The origin, geometry and kinematics of the broad line region (BLR) gasin quasars and active galactic nuclei (AGN) are uncertain. Wedemonstrate that clumpy biconical disc winds illuminated by an AGNcontinuum can produce BLR-like spectra. We first use a simple toy modelto illustrate that disc winds make quite good BLR candidates, becausethey are self-shielded flows and can cover a large portion of theionizing flux-density ($\phi_H$-$n_H$) plane. We then conduct MonteCarlo radiative transfer and photoionization calculations, which fullyaccount for self-shielding and multiple scattering in a non-sphericalgeometry. The emergent model spectra show broad emission lines withequivalent widths and line ratios comparable to those observed in AGN,provided that the wind has a volume filling factor of $f_V\lesssim0.1$.Similar emission line spectra are produced for a variety of windgeometries (polar or equatorial) and for launch radii that differ by anorder of magnitude. The line emission arises almost exclusively fromplasma travelling below the escape velocity, implying that `failedwinds' are important BLR candidates. The behaviour of a line-emittingwind (and possibly any `smooth flow' BLR model) is similar to that ofthe locally optimally-emitting cloud (LOC) model originally proposed byBaldwin et al (1995), except that the gradients in ionization state andtemperature are large-scale and continuous, rather than within orbetween distinct clouds. Our models also produce UV absorption lines andX-ray absorption features, and the stratified ionization structure canpartially explain the different classes of broad absorption line quasars.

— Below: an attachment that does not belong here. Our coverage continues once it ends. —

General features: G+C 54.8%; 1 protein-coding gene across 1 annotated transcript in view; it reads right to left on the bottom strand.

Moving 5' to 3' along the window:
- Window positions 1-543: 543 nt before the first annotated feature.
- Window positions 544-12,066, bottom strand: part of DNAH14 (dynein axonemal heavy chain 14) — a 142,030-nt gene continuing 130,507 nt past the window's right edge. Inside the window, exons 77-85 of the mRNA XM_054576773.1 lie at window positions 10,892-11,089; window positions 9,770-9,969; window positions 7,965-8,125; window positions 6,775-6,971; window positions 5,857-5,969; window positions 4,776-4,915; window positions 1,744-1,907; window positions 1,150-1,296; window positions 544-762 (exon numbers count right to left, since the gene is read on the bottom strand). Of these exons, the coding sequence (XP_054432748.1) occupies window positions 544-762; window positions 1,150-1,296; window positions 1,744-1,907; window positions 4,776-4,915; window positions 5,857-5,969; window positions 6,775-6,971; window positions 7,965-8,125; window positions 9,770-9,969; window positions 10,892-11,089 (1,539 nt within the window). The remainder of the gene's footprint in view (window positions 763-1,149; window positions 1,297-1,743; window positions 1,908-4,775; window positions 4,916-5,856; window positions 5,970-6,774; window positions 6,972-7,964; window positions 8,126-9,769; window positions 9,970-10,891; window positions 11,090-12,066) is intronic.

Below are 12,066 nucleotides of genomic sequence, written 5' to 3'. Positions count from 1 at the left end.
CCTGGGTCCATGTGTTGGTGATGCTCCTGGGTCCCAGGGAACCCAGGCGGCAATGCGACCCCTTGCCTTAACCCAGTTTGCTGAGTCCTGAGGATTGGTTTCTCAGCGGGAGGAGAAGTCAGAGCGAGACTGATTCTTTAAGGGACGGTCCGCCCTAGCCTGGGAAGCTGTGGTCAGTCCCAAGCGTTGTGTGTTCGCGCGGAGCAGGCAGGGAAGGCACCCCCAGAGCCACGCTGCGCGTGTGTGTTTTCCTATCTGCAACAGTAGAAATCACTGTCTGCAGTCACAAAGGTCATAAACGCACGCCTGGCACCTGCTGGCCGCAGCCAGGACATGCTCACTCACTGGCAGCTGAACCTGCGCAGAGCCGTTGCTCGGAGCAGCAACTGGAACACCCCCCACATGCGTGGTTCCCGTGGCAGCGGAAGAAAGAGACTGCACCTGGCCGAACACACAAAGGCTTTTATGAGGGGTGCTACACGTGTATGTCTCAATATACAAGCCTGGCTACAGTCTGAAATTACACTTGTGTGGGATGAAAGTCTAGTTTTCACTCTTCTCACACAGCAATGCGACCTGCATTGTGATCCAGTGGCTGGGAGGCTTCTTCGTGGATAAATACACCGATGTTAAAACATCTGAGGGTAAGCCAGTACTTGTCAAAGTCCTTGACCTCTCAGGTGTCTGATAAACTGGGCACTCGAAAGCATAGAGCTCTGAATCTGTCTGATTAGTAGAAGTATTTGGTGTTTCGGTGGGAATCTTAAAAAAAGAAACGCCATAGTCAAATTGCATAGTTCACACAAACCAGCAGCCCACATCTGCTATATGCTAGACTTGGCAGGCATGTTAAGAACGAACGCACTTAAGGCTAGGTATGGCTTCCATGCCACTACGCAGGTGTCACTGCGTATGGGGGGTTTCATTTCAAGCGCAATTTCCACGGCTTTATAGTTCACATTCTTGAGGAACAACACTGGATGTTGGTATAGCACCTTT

- Astrophysics - Astrophysics of Galaxies